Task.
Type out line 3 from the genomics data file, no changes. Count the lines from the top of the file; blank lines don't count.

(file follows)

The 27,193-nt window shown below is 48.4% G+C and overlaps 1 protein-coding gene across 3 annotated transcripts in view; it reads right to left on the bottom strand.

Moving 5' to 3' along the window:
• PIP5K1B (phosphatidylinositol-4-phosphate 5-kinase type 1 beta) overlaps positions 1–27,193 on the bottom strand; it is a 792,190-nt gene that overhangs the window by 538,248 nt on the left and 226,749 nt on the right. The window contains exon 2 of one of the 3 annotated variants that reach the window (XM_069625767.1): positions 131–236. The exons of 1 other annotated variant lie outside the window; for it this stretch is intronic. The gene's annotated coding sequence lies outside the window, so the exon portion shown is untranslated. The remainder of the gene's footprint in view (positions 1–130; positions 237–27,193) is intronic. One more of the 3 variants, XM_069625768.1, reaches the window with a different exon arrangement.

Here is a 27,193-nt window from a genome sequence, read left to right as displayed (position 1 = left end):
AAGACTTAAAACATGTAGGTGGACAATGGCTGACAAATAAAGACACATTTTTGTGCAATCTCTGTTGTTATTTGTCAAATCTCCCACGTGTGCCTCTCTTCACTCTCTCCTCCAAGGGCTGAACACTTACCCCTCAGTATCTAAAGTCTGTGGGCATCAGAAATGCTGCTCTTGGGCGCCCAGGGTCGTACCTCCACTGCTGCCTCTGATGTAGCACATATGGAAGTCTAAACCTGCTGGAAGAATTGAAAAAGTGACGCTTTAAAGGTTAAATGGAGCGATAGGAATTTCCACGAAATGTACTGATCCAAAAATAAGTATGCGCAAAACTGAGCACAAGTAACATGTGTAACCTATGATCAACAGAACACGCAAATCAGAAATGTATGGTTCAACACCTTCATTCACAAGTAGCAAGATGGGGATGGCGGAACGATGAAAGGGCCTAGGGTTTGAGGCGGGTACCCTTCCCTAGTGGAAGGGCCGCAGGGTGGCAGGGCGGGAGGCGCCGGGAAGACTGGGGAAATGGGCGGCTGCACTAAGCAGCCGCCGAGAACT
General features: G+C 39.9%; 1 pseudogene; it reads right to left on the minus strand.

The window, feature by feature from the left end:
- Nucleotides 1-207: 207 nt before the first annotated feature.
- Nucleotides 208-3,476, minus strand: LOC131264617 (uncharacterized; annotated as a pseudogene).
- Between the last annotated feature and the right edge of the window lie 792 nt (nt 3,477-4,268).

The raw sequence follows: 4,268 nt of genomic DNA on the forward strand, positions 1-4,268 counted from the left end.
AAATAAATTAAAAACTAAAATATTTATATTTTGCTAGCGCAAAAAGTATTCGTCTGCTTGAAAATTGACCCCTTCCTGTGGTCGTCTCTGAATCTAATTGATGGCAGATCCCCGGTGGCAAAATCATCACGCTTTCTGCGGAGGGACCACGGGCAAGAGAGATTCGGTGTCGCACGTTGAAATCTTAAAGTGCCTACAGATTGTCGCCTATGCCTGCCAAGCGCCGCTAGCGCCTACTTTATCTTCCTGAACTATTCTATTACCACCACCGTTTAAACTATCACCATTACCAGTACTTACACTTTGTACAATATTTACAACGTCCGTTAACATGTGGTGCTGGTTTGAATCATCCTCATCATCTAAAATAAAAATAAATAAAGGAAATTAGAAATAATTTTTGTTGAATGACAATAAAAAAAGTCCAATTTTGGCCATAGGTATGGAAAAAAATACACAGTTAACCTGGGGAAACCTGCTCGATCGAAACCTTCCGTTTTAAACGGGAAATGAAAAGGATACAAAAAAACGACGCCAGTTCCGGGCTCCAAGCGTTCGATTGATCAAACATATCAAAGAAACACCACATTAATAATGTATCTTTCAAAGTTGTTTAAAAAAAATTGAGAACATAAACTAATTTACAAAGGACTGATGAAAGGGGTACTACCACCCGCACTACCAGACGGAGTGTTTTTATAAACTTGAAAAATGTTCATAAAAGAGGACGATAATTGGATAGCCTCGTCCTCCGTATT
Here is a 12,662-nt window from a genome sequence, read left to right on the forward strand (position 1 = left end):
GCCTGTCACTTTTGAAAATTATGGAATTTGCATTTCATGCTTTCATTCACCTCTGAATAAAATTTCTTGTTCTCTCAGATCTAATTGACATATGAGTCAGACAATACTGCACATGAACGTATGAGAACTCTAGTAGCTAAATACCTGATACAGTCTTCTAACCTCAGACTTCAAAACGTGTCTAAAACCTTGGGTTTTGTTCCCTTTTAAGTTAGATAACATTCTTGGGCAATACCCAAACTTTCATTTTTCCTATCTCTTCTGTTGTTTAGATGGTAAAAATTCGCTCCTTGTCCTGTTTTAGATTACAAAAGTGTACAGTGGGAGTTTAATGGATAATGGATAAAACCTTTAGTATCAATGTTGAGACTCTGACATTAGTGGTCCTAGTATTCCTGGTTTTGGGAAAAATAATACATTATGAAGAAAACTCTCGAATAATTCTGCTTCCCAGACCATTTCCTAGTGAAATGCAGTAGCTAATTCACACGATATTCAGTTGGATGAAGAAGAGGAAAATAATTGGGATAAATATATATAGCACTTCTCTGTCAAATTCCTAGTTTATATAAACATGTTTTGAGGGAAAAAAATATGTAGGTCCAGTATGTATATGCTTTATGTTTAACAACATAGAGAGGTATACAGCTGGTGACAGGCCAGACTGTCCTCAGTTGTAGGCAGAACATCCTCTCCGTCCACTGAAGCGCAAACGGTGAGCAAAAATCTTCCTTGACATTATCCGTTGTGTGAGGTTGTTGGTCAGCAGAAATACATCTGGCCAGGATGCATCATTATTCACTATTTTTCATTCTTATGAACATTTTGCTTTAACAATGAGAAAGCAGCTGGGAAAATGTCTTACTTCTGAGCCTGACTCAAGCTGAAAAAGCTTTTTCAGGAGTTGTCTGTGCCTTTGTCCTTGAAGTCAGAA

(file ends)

• PIP5K1B (phosphatidylinositol-4-phosphate 5-kinase type 1 beta) overlaps positions 1–27,193 on the bottom strand; it is a 792,190-nt gene that overhangs the window by 538,248 nt on the left and 226,749 nt on the right. The window contains exon 2 of one of the 3 annotated variants that reach the window (XM_069625767.1): positions 131–236. The exons of 1 other annotated variant lie outside the window; for it this stretch is intronic. The gene's annotated coding sequence lies outside the window, so the exon portion shown is untranslated. The remainder of the gene's footprint in view (positions 1–130; positions 237–27,193) is intronic. One more of the 3 variants, XM_069625768.1, reaches the window with a different exon arrangement.